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Originally appearing in Volume V28, Page 509 of the 1911 Encyclopedia Britannica.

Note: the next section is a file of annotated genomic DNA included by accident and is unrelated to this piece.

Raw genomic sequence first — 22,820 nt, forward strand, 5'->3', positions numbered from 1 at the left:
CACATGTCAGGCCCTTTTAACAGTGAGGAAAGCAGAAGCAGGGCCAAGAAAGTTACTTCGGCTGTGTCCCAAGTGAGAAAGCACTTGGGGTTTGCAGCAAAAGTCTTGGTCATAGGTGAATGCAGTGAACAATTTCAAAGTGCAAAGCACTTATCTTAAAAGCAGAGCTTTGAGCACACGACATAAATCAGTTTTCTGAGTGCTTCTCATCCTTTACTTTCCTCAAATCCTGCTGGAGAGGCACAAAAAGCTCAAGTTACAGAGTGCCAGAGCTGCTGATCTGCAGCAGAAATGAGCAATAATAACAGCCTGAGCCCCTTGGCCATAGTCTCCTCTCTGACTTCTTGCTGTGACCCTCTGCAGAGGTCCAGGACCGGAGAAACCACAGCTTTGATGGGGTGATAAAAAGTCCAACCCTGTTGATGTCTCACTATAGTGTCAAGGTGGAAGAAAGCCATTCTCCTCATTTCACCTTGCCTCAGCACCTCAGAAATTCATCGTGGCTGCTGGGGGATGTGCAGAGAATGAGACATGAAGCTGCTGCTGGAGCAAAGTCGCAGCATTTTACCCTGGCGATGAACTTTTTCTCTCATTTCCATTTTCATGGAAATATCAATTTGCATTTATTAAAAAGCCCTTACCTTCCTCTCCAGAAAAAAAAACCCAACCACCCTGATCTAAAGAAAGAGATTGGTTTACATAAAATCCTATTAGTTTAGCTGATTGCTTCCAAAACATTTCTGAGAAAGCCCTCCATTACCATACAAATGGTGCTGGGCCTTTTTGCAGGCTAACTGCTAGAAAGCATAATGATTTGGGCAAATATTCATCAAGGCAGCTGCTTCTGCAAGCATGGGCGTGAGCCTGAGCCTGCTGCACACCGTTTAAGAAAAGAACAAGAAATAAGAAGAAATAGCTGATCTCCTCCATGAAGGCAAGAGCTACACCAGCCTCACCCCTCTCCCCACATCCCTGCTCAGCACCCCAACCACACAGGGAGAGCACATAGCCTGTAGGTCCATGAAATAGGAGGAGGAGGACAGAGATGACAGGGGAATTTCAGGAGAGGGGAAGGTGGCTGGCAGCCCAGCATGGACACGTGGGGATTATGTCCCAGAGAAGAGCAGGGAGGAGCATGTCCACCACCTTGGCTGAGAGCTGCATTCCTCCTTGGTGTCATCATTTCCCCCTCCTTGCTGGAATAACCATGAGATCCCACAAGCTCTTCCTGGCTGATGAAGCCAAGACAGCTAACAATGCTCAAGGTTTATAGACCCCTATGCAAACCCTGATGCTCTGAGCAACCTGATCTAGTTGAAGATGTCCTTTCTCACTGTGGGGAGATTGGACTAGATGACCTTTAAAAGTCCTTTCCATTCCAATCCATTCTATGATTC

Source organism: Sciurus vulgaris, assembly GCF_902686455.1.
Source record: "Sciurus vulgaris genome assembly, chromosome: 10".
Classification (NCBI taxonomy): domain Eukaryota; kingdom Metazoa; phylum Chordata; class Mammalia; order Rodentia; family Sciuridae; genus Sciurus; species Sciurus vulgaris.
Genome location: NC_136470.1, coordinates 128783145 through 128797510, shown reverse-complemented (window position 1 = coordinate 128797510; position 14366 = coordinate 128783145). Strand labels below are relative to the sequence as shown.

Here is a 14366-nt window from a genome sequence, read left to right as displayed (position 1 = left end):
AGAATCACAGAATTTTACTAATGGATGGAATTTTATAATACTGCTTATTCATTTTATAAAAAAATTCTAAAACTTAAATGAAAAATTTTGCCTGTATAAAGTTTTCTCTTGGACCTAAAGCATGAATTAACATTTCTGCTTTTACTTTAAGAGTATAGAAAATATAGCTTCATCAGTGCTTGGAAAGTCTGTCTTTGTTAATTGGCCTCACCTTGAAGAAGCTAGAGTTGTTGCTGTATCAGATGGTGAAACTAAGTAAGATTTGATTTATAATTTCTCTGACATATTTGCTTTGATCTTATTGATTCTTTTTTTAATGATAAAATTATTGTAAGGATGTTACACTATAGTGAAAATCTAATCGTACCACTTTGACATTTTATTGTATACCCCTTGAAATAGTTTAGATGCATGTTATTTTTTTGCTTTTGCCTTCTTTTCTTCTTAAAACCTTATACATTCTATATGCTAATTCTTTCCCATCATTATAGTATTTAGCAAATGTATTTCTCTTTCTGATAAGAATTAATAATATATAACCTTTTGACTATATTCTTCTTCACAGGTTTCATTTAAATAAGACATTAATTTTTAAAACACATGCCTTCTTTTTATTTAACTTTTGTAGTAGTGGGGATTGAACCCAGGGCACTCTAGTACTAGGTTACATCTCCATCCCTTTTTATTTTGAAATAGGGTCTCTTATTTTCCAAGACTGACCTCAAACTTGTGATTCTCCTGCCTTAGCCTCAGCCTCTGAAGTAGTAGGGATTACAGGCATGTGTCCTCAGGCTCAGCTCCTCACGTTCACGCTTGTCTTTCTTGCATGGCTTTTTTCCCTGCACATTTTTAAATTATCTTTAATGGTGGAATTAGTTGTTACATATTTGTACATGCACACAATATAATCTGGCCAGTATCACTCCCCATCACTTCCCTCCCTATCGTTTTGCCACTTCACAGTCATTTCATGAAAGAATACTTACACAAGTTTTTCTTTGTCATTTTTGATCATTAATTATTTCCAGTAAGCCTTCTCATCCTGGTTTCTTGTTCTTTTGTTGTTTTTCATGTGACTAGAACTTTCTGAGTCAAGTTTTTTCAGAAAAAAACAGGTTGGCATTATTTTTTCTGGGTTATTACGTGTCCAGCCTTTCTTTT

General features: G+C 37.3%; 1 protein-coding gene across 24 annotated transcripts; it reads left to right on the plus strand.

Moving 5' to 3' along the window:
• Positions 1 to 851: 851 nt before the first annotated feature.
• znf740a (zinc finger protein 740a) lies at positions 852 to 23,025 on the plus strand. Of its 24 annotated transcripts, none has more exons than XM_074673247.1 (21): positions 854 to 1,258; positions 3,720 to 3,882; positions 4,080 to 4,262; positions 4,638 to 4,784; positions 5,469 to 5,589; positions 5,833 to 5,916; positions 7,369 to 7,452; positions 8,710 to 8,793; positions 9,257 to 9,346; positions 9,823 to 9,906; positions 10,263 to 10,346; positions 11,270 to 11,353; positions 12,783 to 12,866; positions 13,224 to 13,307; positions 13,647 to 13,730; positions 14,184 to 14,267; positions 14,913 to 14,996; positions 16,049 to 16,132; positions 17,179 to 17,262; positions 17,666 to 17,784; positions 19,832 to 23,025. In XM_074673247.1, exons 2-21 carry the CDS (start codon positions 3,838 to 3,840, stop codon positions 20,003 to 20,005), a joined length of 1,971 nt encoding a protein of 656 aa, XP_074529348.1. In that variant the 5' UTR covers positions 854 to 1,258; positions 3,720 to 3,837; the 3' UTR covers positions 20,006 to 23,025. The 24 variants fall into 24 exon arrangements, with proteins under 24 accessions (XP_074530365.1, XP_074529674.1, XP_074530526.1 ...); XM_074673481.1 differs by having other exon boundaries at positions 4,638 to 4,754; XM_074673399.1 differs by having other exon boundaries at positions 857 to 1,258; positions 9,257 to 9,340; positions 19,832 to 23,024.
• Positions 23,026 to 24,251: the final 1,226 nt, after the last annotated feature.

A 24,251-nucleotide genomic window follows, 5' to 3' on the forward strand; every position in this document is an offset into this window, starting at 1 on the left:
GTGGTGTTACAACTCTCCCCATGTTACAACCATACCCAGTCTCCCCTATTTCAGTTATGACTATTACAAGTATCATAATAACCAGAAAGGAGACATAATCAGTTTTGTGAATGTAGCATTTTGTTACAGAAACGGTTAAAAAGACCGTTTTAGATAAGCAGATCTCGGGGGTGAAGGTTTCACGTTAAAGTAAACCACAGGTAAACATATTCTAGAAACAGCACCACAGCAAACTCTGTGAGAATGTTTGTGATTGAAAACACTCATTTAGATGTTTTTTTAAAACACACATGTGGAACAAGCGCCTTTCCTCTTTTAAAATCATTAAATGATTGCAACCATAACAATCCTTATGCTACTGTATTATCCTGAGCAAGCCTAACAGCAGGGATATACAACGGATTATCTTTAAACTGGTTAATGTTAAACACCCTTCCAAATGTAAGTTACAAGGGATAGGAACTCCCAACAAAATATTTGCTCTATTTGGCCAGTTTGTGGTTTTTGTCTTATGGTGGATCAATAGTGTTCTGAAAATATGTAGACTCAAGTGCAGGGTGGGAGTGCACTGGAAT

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1ST DUKE OF ARTHUR WELLESLEY WELLINGTON (1769-1852), was the fourth son of Garrett (1735—1781) Wellesley or Wesley, 2nd baron and 1st earl of Mornington, now remembered only as a musician. He was descended from the family of Colley or Cowley, which had been settled in Ireland for two centuries. The duke's grandfather, Richard Colley, 1st Baron Mornington (d. 1758), assumed the name of Wesley on succeeding to the estates of Garrett Wesley, a distant relative of the famous divine. In Wellington's early letters the family name is spelt Wesley; the change to Wellesley seems to have been made about 1790. Arthur (born in Ireland in 17691) was sent to Eton, and subsequently to a military college at Angers. He entered the army as ensign in the 73rd Highlanders in 1787, passed rapidly through the lower ranks (in five different regiments), became major of the 33rd (now duke of Wellington's West Riding), and purchased the lieutenant-colonelcy of that regiment in 1793 with money advanced to him by his eldest brother. But in all these changes he did little regimental duty, for he was aide-de-camp to the lord-lieutenant. of Ireland for practically the whole of these years. Before reaching full age he was returned to the Irish parliament by the family borough of Trim. Little is known of his history during these years; but neither in boyhood nor in youth does he appear to have made any mark among his contemporaries. His first experience of active service was in the campaign of 1794—1795, when the British force under the duke of York was driven out of Holland by Pichegru. In 1796 he was sent with his regiment to India, being promoted colonel by brevet about the same time. It was thus as a commanding officer that he learnt 1 At 24 Upper Merrion Street, Dublin, or at Dungan Castle, Meath, on the 29th of April or on 1st May; but both place and date are uncertain. for the first time the details of regimental duty. He mastered them thoroughly, gained a minute acquaintance with every detail of the soldier's life, learned the precise amount of food required for every mouth, the exact weight that could be carried, the distances that could be traversed without exhaustion, the whole body of conditions in short which govern the military activity of man and beast. It was to the completeness of his practical knowledge that Wellington ascribed in great part his later success. It is probable, moreover, that he at this time made a serious study of the science and history of war. His formal training at Angers was altogether too slight to account for his great technical knowledge; no record, however, exists of the stages by which this was acquired except that as soon as he landed in India he began to devote fixed hours to study, giving up cards and the violin. This study was directed chiefly to the political situation of India, and when on his advice his eldest brother, Lord Mornington, afterwards Marquess Wellesley, accepted the governor-generalship of India, he became his trusted though unofficial adviser. In the war with Tippoo Saib the 33rd was attached to the Nizam's contingent, and Colonel Wellesley commanded this division in the army of General (Lord) Harris. Though his military services in this short campaign were not of a striking character, he was appointed by his brother to the supreme military and political command in Mysore, in spite of the claims of his senior, Sir David Baird. His great faculties now for the first time found opportunity for their exercise. In the settlement and administration of the conquered territory he rapidly acquired the habits and experience of a statesman, while his military operations against Doondiah, a robber chief, were conducted with extraordinary energy and success, Doondiah being killed and his army scattered. More important, however, than the military side of these operations was their political character. When pressed in Mysore, Doondiah moved into Mahratta territory, whither Wellesley followed him. Here, negotiating and bargaining with the Mahratta chiefs, Wellesley acquired a knowledge of their affairs and an influence over them such as-no other Englishman possessed. Simple and honourable himself, he was shrewd and penetrating in his judgment of Orientals; and, unlike his great predecessor Clive, he rigidly adhered to the rule of good faith in his own actions, however depraved and however exasperating the conduct of those with whom he had to deal. The result of Wellesley's singular personal ascendancy among the Mahrattas came into full view when the Mahratta War broke out. In the meantime, however, his Indian career seemed likely to be sacrificed to the calls of warfare in another quarter. Wellesley was ordered in December 'Soo to take command of a body of troops collected for foreign service at Trincomalee, in Ceylon. It was at first intended that these troops should act against Java or Mauritius; their destination was, however, altered to Egypt, with a view to co-operation with Sir Ralph Abercromby's expedition, and Baird was placed in command. Though deeply mortified at the loss of the command, Wellesley in his devotion to duty moved the troops on his own responsibility from Trincomalee to Bombay, from the conviction that, if they were to be of any use in Egypt, it was absolutely necessary that they should provision at Bombay without delay. But at Bombay Wellesley was attacked by fever, and prevented from going on. The troop-ship in which he was to have sailed went down with all on board. He returned in May 18or to Mysore, where he remained until the Mahratta War broke out. The power of the Peshwa, nominally supreme in the Mahratta territory, had been overthrown by his rivals Holkar and others, and he had himself fled. The Indian government undertook to restore his authority. Wellesley, now a major-general, was placed in command of a division of the army charged with this task. Starting from Seringapatam, he crossed the frontier on March 12, 1803, and moved through the southern Mahratta territory on Poona. The march was one unbroken success, thanks to Wellesley's forethought and sagacity in dealing with the physical conditions and his personal and diplomatic ascendancy among the chieftains of the district. No hand was raised against him, and a march of 600 m. was conducted without even a skirmish. Wellesley had intended to reach Poona on the 23rd of April. On the night of the 18th he heard that a rival of the Peshwa intended to burn the city. At once Wellesley pressed on with the cavalry and an infantry battalion in light order, and after a forced march of 32 hours entered Poona on the afternoon of the loth, in time to save the city. The Peshwa was now restored, and entered into various military obligations with Wellesley, which he very imperfectly fulfilled. In the meantime Sindhia and Holkar, with the raja of Berar, maintained a doubtful but threatening aspect farther north. It was uncertain whether or not a confederacy of the northern Mahrattas had been formed against the British government. In these critical circumstances Wellesley was charged with " the general direction and control of military and political affairs in the territories of the Nizam, the Peshwa and the Mahratta states and chiefs." Armed with these powers, he required Sindhia, as a proof of good faith, to withdraw to the north of the Nerbudda. Sindhia not doing so, war was declared on the 6th of August 1803. Wellesley marched northwards, captured Ahmadnagar on the 1rth, crossed the Godavery ten days later, and moved against the combined forces of Sindhia and the raja of Berar. Colonel Stevenson was meanwhile approaching with a second division from the east, and it was intended that the two should unite. On the 23rd of September Wellesley supposed himself to be still some miles from the enemy; he suddenly found that the entire forces of Sindhia and the raja of Berar were close in front of him at Assaye. Weighing the dangers of delay, of retreat, and of an attack with his single division of 4500 men, supported only by 5000 native levies of doubtful quality, Wellesley convinced himself that an immediate attack, though against greatly superior forces (30,000 horse, io,000 European-drilled infantry and roo well-served guns) in a strong position, was the wisest course. He threw himself upon the Mahratta host, and, carrying out a bold manoeuvre under an intense fire, ultimately gained a complete victory, though with the loss of 2500 men out of a total probably not much exceeding 7000. In comparison with the battle of Assaye, all fighting that had hitherto taken place in India was child's play. Wellesley himself had two horses killed under him. Uniting with Stevenson's division, the conqueror followed up the pursuit, and brought the war to a close by a second victory at Argaum on the 29th of November, and the storming of Gawilghur on the 15th of December. The treaties with Sindhia and the raja of Berar, which marked the downfall of the Mahratta power, were negotiated and signed by Wellesley (who was made K.B. in Sept. 1804) in the course of the following month. Not yet thirty-five years old, he had proved himself a master in the sphere of Indian statesmanship and diplomacy as on the field of battle. Had his career ended at this time, his Indian despatches alone would have proved him to have been one of the wisest and strongest heads that have ever served England in the East. His ambitions now led him back to Europe, and in the spring of 1805 he quitted India. On his return home he was immediately sent on the abortive expedition to Hanover. In 18o6 he was elected M.P. for Rye, in order to defend his brother, the governor-general, in the House, and in the following year he was Irish secretary for a few months. He was then employed in the expedition against Copenhagen, in which he defeated the Danes in the action of Kjoge (29th Oct.). In 18o8, however, began the war (see PENINSULAR WAR) in which his military renown was fully established. In April he was promoted lieutenant-general and placed in command of a division of the troops destined to operate against the French in Spain or Portugal. The conduct of events is narrated in a separate article, and need only be summarized here. Finding that the junta of Corunna wished for no foreign soldiery, he followed his alternative instructions to act against Junot at Lisbon. He landed at Mondego Bay in the first week of August, and moved southwards, driving in the enemy at Rolica on the 17th of August. On the 21st the battle of Vimeiro was fought and won. In the midst of this engagement, however, Sir Harry Burrard landed, and took over the command. Burrard was in turn superseded by Sir Hew Dalrymple, and the campaign ended with the convention of Cintra, which provided for the evacuation of Portugal by the French, but gave Junot's troops a free return to France. So great was the public displeasure in England at the escape of the enemy that a court of inquiry was held. After the battle of Corunna, Wellesley, who had in the meantime resumed his duties as Irish secretary, returned to the Peninsula as chief in command. He drove the French out of Oporto by a singularly bold and fortunate attack, and then prepared to march against Madrid by the valley of the Tagus. He had the support of a Spanish army under General Cuesta; but his movements were delayed by the neglect of the Spanish government, and Soult was able to collect a large force for the purpose of falling upon the English line of communication. Wellesley, unconscious of Soult's presence in force on his flank, advanced against Madrid, and defeated his immediate opponent, King Joseph, at Talavera de la Reina (q.v.) on the 27th-28th of July. The victory of Talavera, however, brought prestige but nothing else. Within the next few days Soult's approach on the line of communication was discovered, and Wellesley, disgusted with his Spanish allies, had no choice but to withdraw into Portugal and there stand upon the defensive. A peerage, with the title of Viscount Wellington and Baron Douro, was conferred upon him for Talavera. He was also made marshal-general of the Portuguese army and a Spanish captain-general. But his conduct after the battle was sharply criticized in England, and its negative results were used as a we: pon against the ministry. Even on the defensive, Wellington's task was exceedingly difficult. Austria having made peace, Napoleon was at liberty to throw heavy forces into the Peninsula. Welling-ton, foreseeing that Portugal would now be invaded by a very powerful army, began the fortification of the celebrated lines of Torres Vedras (see FORTIFICATION). The English army wintered about Almeida. As summer approached Wellington's anticipations were realized. Massena moved against Portugal with an army of 70,000 men. Wellington, unable to save Ciudad Rodrigo, retreated down the valley of the Mondego, devastating the country, and at length halted at Busaco and gave battle. The French attack was repelled, but other roads were open to the invader, and Wellington continued his retreat. Massena followed, but was checked completely in front of the lines. He sought in vain for an unprotected point. It was with the utmost difficulty that he could keep his army from starving. At length, when the country was exhausted, he fell back to Santarem, where, Welling-ton being still too weak to attack, he maintained himself during the winter. But in the spring of 1811 Wellington received reinforcements and moved forward. Massena retreated, devastating the country to check the pursuit, but on several occasions his rearguard was deeply engaged, and such were the sufferings of his army, both in the invasion and in the retreat, that the French, when they re-entered Spain, had lost 30,000 men. Public opinion in England, lately so hostile, now became confident, and Wellington, whose rewards for Talavera had been opposed in both Houses, began to gain extraordinary popularity. In the meantime Soult, who was besieging Cadiz, had moved to support Massena. But after capturing Badajoz, Soult learnt that Massena was in retreat, and also that his own forces at Cadiz had been beaten. He in consequence returned to the south. Wellington, freed from pressure on this side, and believing Massena to be thoroughly disabled, considered that the time had come for an advance into Spain. The fortresses of Almeida, Ciudad Rodrigo and ,Badajoz barred the roads. Almeida was besieged, and Wellington was preparing to attack Badajoz when Massena again took the field, and marched to the relief of Almeida. The battle of Fuentes d'Onoro followed, in which Wellington was only able to extricate the army from a dangerous predicament which " if Boney had been there " would have been a disaster. The garrison of Almeida too escaped, after blowing up part of the fortress. In the south, in spite of the hard-won victory of Albuera, the English attack on Badajoz had to be